We are building increasingly larger and more interconnected engineered systems. This is the realm of systems of systems, or complex systems. People are not a trivial component of these systems. The balance between people, software, and other elements of the systems may change over time. How do you design and engineer complex systems when the elements themselves are changing? MITRE has faced this challenge effectively by leveraging its relationship with the Santa Fe Institute (SFI). What role does SFI play in exploring complex systems and how does that fit in a commercial environment?
 
11:00
AM


 
Analyst and User Briefings
We've invited some of the brightest and most talented thinkers, analysts and users, to each lead a working discussion on an issue they view as critical. These discussions are strictly limited to no more than 24 people at a time.
 
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David Brin
Futurist
Keynoter's Session
An interactive discussion on the topics raised in David's keynote.

 
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Deke Smith
Cyon Research
Public Impact of Private (and Public) Buildings
The benefit and impact that public and private construction has on the general public is not generally taken into account during the design process. There is no feedback loop or influence on behalf of the general public in the design process, other than the typical minimum mandatories of zoning and building codes. What can we do to change this? How big an issue is it? How do we fix this without putting the burden on designers and without imposing costs on owners?
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Keith Meintjes
CIMdata
Simulation Governance: Confidence First
Simulation can be demonstrably superior to hardware-based test and development in a number of aspects. Unfortunately, many companies fail to develop confidence in their simulation capability. This is not simply a technology issue, but one of organization and culture. Companies do not trust simulation to make critical decisions, yet they do not close the loop to calibrate and validate simulation so as to develop or confirm their own capability. How do we change this?
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Andreas Vlahinos
Advanced Engineering Solutions
3D Printing Screams for (and Enables) Different Design Processes and Tools
Additive Manufacturing (AM) has enormous potential. Current CAD, CAE, and topology optimization tools, while relatively mature, are not yet tailored to exploit AM. The design philosophies we are accustomed to are focused on the needs of traditional manufacturing processes. How do our tools need to change to really take advantage of AM and the mixed-mode of AM+SM (AM plus Subtractive Manufacturing)? What can we do if we’re freed from the constraints of SM? With multi-material AM, we have the ability to change material properties. How do we bring the design of materials into the design process? What other tools do we need to change (or can we build) to unlock the potential of AM?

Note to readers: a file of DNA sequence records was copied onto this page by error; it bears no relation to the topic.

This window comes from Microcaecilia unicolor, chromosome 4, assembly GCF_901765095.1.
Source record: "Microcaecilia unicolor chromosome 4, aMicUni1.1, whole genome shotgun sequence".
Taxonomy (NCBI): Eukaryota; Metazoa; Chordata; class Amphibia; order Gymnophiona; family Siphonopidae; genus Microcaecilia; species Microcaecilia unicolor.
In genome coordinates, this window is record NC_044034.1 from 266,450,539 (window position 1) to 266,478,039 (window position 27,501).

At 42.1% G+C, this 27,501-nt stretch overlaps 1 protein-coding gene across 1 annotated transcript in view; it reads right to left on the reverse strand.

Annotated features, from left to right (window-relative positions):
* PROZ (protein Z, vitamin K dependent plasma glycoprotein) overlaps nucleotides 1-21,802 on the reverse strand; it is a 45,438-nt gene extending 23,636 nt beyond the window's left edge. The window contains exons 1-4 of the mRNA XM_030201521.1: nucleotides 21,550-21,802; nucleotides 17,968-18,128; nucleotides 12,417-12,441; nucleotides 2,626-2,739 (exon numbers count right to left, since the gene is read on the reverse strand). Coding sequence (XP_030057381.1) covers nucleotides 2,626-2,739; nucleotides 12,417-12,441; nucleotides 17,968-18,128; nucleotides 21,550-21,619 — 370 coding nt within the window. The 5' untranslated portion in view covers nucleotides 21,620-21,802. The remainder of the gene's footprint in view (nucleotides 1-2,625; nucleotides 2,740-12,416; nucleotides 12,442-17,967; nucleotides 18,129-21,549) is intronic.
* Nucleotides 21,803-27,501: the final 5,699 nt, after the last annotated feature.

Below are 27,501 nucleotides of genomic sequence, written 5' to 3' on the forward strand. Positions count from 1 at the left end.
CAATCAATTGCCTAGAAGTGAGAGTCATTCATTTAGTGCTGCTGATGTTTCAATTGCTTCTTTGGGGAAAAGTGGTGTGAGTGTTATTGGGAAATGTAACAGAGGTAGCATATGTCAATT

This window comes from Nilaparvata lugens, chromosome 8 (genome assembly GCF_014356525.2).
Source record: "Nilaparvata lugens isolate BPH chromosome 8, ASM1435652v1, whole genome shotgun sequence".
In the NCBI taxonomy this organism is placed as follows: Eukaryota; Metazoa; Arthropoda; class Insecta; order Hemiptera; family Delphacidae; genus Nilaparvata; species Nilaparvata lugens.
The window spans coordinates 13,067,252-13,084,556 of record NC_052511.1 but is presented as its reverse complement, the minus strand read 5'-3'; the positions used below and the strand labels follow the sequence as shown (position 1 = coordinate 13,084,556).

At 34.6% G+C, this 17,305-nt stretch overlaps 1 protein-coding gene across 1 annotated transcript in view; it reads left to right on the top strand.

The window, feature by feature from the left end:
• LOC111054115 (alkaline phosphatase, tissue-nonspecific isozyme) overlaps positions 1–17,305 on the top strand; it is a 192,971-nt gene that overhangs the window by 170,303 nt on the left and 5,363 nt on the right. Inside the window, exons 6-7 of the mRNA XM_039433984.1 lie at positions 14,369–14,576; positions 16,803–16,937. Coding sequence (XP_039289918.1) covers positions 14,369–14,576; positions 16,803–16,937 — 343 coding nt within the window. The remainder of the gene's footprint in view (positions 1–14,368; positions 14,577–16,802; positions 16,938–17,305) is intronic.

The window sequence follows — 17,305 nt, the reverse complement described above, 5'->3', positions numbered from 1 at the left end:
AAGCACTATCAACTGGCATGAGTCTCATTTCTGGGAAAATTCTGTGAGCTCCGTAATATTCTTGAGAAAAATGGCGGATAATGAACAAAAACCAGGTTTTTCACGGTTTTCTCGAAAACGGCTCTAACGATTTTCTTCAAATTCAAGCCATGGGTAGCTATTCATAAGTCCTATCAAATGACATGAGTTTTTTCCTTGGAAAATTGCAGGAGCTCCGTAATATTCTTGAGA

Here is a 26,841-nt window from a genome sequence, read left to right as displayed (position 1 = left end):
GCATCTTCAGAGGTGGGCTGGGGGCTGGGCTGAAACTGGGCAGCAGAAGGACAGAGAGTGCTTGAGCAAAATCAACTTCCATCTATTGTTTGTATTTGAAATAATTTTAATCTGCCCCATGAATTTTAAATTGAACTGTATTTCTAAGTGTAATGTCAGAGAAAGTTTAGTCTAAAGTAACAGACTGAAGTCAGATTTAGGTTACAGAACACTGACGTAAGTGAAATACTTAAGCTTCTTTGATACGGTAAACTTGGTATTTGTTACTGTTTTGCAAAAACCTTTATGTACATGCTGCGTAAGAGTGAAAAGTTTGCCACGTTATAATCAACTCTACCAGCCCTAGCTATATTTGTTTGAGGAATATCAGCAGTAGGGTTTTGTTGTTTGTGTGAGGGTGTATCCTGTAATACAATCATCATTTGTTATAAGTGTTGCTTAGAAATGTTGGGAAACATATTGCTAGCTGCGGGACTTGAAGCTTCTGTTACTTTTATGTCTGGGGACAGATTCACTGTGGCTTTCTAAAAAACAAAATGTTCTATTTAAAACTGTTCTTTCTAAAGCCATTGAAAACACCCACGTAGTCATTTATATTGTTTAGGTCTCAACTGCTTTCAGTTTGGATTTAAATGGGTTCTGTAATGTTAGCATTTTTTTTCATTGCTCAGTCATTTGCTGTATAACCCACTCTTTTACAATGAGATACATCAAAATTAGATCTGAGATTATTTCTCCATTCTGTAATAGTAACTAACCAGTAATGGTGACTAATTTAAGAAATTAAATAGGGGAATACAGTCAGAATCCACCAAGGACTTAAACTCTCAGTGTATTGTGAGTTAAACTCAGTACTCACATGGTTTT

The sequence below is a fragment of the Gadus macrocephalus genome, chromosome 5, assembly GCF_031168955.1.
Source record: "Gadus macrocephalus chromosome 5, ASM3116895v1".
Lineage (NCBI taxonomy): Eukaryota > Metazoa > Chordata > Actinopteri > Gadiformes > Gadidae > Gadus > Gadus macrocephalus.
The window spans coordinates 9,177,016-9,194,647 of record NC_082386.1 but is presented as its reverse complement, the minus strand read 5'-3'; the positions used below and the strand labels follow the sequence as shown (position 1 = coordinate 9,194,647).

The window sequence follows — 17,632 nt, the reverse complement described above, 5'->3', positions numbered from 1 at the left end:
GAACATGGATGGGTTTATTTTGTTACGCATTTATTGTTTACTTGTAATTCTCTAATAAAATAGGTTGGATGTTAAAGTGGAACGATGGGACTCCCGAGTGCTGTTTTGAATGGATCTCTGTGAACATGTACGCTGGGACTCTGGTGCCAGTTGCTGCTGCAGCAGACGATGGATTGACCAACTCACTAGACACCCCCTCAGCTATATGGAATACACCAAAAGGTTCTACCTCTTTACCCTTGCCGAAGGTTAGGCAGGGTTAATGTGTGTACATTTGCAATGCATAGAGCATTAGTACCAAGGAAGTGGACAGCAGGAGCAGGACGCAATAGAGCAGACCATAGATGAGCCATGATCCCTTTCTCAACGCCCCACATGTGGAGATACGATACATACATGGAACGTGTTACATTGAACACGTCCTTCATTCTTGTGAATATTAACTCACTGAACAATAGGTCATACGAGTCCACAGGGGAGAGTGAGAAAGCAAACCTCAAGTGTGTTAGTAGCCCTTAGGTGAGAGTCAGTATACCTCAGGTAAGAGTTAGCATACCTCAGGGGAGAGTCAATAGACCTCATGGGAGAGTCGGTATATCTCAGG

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Michelle Boucher
Tech Clarity
The Verticalization of PLM Vendors
There has been a big change among most of the PLM software vendors to a vertical, industry-centric business strategy. These PLM vendors have dedicated resources to the unique needs of each industry sector. They're creating specialized offerings to meet industry-specific challenges, following in the footsteps of other enterprise software markets a decade ago. What does this mean for their customers? What potential pitfalls are created by this verticalization? Will this hinder or enable solution value? How will vendors balance investment between the 20% of requirements that meet 80% of customers' needs versus the 80% required to support the last 20%? How does this impact the respective roles of mainstream and specialized MCAD?

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Jon Peddie
Jon Peddie Research
“Strategery” for Virtualization and Remote Graphics
Work anywhere, anytime, on almost any machine. We’re at an inflection point that is enabling new levels of collaboration and error-free productivity. The combination of virtualization of GPUs, effective virtualization software, enhanced security algorithms and security hardware, and widespread high bandwidth access has made this possible. What are the remaining barriers to adoption? Why should we care? How does this impact our corporate business models and strategic planning?

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Jack Byers
Vanguard Marketing International
The Tunnel Vision Trap